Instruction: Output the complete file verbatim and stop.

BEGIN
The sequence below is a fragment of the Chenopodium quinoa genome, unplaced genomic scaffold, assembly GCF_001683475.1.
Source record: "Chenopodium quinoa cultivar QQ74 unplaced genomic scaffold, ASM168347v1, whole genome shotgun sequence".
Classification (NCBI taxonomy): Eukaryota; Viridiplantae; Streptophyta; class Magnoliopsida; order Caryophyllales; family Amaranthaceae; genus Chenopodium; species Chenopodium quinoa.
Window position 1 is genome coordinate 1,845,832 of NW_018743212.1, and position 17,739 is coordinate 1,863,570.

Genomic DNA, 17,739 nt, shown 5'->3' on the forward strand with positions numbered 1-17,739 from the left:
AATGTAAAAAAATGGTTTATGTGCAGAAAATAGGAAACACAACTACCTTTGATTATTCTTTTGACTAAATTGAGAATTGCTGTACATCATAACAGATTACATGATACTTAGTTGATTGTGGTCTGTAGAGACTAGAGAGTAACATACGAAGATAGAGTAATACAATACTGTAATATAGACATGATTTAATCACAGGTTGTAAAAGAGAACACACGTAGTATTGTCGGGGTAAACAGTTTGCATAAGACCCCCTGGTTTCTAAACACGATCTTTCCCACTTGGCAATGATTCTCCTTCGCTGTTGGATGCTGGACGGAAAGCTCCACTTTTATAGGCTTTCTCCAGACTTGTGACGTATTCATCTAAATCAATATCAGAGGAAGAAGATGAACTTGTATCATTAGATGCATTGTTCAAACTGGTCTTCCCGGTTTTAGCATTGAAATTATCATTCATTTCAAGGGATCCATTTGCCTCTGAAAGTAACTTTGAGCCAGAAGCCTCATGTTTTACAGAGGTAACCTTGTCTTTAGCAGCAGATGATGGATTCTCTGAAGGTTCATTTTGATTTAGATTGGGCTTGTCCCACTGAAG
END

The sequence below is a fragment of the Chenopodium quinoa genome, unplaced genomic scaffold, assembly GCF_001683475.1.
Source record: "Chenopodium quinoa cultivar QQ74 unplaced genomic scaffold, ASM168347v1, whole genome shotgun sequence".
Classification (NCBI taxonomy): Eukaryota; Viridiplantae; Streptophyta; class Magnoliopsida; order Caryophyllales; family Amaranthaceae; genus Chenopodium; species Chenopodium quinoa.
Window position 1 is genome coordinate 1,845,832 of NW_018743212.1, and position 17,739 is coordinate 1,863,570.

Genomic DNA, 17,739 nt, shown 5'->3' on the forward strand with positions numbered 1-17,739 from the left:
AATGTAAAAAAATGGTTTATGTGCAGAAAATAGGAAACACAACTACCTTTGATTATTCTTTTGACTAAATTGAGAATTGCTGTACATCATAACAGATTACATGATACTTAGTTGATTGTGGTCTGTAGAGACTAGAGAGTAACATACGAAGATAGAGTAATACAATACTGTAATATAGACATGATTTAATCACAGGTTGTAAAAGAGAACACACGTAGTATTGTCGGGGTAAACAGTTTGCATAAGACCCCCTGGTTTCTAAACACGATCTTTCCCACTTGGCAATGATTCTCCTTCGCTGTTGGATGCTGGACGGAAAGCTCCACTTTTATAGGCTTTCTCCAGACTTGTGACGTATTCATCTAAATCAATATCAGAGGAAGAAGATGAACTTGTATCATTAGATGCATTGTTCAAACTGGTCTTCCCGGTTTTAGCATTGAAATTATCATTCATTTCAAGGGATCCATTTGCCTCTGAAAGTAACTTTGAGCCAGAAGCCTCATGTTTTACAGAGGTAACCTTGTCTTTAGCAGCAGATGATGGATTCTCTGAAGGTTCATTTTGATTTAGATTGGGCTTGTCCCACTGAAG